Winning the battle and losing the war


I can recall the exact moment I first heard about the new junior doctor contract.

I barely believed what I was hearing. Pay cuts, after years of pay falling behind inflation. Barriers to unsafe working hours removed, after they had proved so successful. Discrimination against women, from one of the few UK employers that offered equal opportunities. Could it really be true?

If that same person had told me that the dispute would lead to the first all-out strike in NHS history, I would not have believed it. I would not have expected the Government to push a flawed contract so hard. And, if they did, I would not have believed an apolitical bunch of junior doctors could be so united.

But, here we are, after the all-out strike. To the surprise of the Daily Mail, and the Health Secretary, the NHS is still standing.  Our NHS colleagues covered expertly.

The unanswered question on everyone’s lips is – what next?

Here are some things that could happen now…

  1. More strikes

The last two days have proved the concept – an all-out strike by junior doctors can be achieved, without endangering patients on those days. So, why not have more?

Here’s the downside. For each strike, lots of planned operations, tests, appointments and scans have been cancelled, to focus on covering for the striking doctors. This disruption is necessary to keep emergency patients safe, and of course, a strike has to cause disruption to be effective. But the more strikes there are, the more people this will affect. What about the person with cancer who needs to see a doctor and start urgent treatment? What about the man with critical coronary artery disease whose heart bypass is cancelled?

If the junior contract as it stands is dangerous for patients, then  some temporary inconvenience to them now can be justified by their long term gain when the contract is fixed. But an all-out strike has already failed once to generate a reaction from Government, so why would a second one help?

And doing the same thing again risks losing the attention of the public. Top Gear gets fewer viewers when it’s repeated on Dave, and it was clear from the previous set of strikes that the Government (and the media) was less interested in repeats.

  1. Escalation

The all-out strike didn’t persuade the Government to back down. Another all-out strike probably won’t either. So, is there an argument for doing something bigger?

Some doctors think so. One junior doctor resigned live on television recently, and others have published their resignation letters on facebook and twitter. Mass resignations have been talked about. Not everyone will resign, but even a small proportion of resignations could make services very difficult to run properly.

There are other ways action could be escalated. An all-out strike that included nights and evenings would be much harder to cross cover with consultants. There has been talk about an indefinite strike.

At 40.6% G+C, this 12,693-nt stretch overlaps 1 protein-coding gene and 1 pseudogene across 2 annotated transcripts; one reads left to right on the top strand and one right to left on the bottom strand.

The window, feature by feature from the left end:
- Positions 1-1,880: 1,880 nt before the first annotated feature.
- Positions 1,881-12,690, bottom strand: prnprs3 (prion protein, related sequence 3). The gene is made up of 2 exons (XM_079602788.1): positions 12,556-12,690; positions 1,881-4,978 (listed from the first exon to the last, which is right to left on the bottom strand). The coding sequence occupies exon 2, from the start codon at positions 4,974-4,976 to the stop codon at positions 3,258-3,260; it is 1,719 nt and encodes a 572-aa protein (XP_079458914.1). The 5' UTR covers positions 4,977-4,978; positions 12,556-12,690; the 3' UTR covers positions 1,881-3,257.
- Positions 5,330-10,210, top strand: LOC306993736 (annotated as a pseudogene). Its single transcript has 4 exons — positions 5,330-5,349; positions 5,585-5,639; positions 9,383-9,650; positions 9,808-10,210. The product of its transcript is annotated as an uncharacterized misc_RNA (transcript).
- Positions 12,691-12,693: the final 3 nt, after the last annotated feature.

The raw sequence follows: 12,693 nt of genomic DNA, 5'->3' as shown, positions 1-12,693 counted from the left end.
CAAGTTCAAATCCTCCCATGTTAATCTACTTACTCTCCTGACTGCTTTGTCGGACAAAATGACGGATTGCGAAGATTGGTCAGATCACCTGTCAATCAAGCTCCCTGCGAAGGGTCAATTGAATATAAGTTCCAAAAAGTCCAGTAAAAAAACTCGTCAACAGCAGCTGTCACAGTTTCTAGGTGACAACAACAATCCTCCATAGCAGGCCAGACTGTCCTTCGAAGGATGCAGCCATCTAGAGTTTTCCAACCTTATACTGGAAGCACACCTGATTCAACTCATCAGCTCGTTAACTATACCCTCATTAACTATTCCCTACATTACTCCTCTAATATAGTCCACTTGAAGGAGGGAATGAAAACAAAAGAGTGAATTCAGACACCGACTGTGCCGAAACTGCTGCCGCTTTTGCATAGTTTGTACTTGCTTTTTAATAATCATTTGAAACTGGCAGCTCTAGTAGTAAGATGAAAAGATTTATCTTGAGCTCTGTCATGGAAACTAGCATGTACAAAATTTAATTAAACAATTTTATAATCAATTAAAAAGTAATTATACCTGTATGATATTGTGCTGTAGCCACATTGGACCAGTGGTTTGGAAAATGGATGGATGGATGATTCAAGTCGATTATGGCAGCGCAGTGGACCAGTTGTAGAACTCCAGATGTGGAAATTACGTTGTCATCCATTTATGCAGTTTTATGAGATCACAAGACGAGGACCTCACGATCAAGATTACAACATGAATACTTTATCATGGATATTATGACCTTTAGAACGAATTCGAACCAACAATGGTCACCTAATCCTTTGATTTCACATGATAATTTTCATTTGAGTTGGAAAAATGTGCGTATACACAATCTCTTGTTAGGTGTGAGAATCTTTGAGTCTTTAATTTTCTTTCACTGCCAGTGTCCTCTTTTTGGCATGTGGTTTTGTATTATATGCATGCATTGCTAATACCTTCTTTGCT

But escalation comes with a downside too. The higher the impact of the action, the more damaging it is likely to be for patients. So far, the public support doctors. Raising the stakes further is a gamble, and the goodwill, once lost, will be hard to get back.

  1. Ceasefire

What will another strike achieve? It doesn’t seem likely to force the Government back to the negotiating table. There is no “nuclear option” that wouldn’t harm patients, which we won’t do.

In that case, perhaps further strikes would have no great benefit and the logical thing to do is to cease hostilities. But a temporary ceasefire doesn’t clearly lead to a resolution.


Winning the battle, losing the war


Looking into the Abrainia crystal ball, I see a drawn-out series of strikes, perhaps supported by the public and other NHS workers, but steadfastly ignored by the Government.

I see doctors refusing to back down, but refusing to escalate to any action that actually will harm patients.

I see a Government closing their ears, humming loudly, and pretending that they can’t hear. I see politicians who regard backtracking after a strike in the same way they regard negotiating with terrorists. Give an inch, and suddenly the whole public sector will be on strike. Better to make an example of the junior doctors, even if it drives them away from the NHS.

I see significant numbers of doctors leaving training, or declining to take up training posts. I see applications to medical school falling. I see the understaffing on all of our rotas getting steadily worse.

I see the Government triumphantly winning the battle and losing the war, imposing the contract while significant numbers of doctors walk away to look for a job where they are more highly valued. I see the chronically underfunded Health Service losing the goodwill of the people who hold it together, while the politicians celebrate in Westminster.

I see a generation of doctors profoundly disillusioned and disengaged from helping the Government build what we all want, which is a first-class health service.


“Your future is whatever you make it”


It doesn’t have to be this way.

Jeremy Hunt himself has claimed that the two sides were “90% agreed” (although he is not famed for his judicious use of statistics). The BMA representatives have repeatedly asked for more talks.

There must be a solution that is acceptable to both sides. But that solution can’t be found without more negotiation.

Someone needs to stop acting like a politician, and start acting like a leader. Someone needs to step forward from this mess and break the impasse. Mr Hunt? Mr Cameron? My hopes aren’t high, but please prove me wrong.

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